According to the 10th Circuit, the district court correctly concluded Pittman’s complaint didn’t satisfy Rule 8 and that court didn’t abuse its discretion when it dismissed this case without prejudice. Because the dismissal was without prejudice, Pittman remained free to pursue his claims by filing a new complaint that complied with Rule 8.
The 10th Circuit affirmed the district court’s judgment and granted Pittman’s motion to proceed on appeal without prepaying costs or fees.
StreetMedia and Turnpike Media are companies that are in the sign business, owners of billboards and other advertising signs. They contended Colorado’s regulatory scheme violates the First Amendment because it treats billboards, so-called “advertising devices,” differently depending on whether the message was paid for or not. The district court disagreed and dismissed the case.
Applying recent Supreme Court precedent, the 10th Circuit affirmed. Colorado’s signage act is a constitutionally permissible policy choice — it furthers Colorado’s objectives of promoting roadside safety and aesthetics, the opinion noted.
The Highway Beautification Act is a federal statute encouraging states to control outdoor advertising, primarily billboards under 23 U.S. Code 131.
Following the requirements of the Highway Beautification Act, in 1971 Colorado enacted statutes and implemented rules regarding outdoor advertising. The Colorado Outdoor Advertising Act comprehensively regulates outdoor signage on public and private property. Its purpose is “to control the existing and future use of advertising devices in areas adjacent to the state highway system in order to protect and promote the health, safety, and welfare of the traveling public and the people of Colorado and such purposes are declared to be of statewide concern,” according to Colorado Revised Statute 43-1-402(1)(a).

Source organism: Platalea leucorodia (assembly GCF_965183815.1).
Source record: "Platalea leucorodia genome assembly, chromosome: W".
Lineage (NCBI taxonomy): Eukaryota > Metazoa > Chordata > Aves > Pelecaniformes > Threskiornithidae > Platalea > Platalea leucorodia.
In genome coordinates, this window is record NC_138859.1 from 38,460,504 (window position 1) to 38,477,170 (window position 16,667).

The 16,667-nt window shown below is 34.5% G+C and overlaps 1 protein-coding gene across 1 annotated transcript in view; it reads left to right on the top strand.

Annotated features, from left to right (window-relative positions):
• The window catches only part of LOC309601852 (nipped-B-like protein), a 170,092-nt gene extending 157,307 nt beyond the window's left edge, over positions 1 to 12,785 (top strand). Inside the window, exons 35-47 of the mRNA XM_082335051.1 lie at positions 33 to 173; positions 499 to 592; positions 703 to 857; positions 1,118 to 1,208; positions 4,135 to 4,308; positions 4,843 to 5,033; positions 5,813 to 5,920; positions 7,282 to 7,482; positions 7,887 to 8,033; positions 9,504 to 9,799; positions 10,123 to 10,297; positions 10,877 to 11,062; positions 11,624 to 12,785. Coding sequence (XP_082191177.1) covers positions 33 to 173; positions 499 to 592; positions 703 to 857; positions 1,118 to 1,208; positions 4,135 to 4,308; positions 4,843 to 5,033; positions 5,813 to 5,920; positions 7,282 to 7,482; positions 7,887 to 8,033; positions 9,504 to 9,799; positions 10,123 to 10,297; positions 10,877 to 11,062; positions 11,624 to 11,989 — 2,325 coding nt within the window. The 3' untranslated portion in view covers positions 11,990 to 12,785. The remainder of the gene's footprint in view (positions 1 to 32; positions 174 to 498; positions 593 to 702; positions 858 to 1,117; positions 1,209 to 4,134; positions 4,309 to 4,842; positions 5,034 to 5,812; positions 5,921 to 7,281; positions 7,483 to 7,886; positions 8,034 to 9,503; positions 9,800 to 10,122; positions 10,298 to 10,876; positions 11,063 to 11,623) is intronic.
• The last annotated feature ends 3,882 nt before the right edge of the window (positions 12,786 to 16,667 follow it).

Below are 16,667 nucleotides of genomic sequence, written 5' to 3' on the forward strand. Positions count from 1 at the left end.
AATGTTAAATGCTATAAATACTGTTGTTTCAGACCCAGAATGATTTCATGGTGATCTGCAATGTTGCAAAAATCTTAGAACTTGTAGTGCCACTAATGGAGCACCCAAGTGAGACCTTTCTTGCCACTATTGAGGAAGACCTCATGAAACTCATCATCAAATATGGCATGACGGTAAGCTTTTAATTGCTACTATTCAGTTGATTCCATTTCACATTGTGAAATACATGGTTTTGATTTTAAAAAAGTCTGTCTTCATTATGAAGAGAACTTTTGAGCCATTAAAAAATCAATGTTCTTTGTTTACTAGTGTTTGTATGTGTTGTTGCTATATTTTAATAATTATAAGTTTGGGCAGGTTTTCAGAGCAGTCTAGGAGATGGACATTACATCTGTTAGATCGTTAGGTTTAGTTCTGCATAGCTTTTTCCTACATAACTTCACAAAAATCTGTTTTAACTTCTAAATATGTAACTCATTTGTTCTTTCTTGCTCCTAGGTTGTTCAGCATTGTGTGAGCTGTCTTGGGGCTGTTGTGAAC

StreetMedia and Turnpike are businesses that purchase, lease, license and seek easements to install roadside signs and billboards to which the act applies. The act requires permits for all “advertising devices” that have “the capacity of being visible from the travel way of any state highway.”
In turn, advertising devices include “any outdoor sign [or] billboard … used to advertise or inform, for which compensation is directly or indirectly paid or earned in exchange for [the sign’s] erection or existence,” according to CRS 43-1-403(1). The act defines “compensation” as “the exchange of anything of value, including money, securities, real property interests, personal property interests, goods or services, promise of future development, exchange of favor, or forbearance of debt,” according to CRS 43-1-403(1.3). If a company like StreetMedia constructs or maintains a sign or billboard for paid advertising, it is operating an advertising device for which a permit is required, according to the 10th Circuit.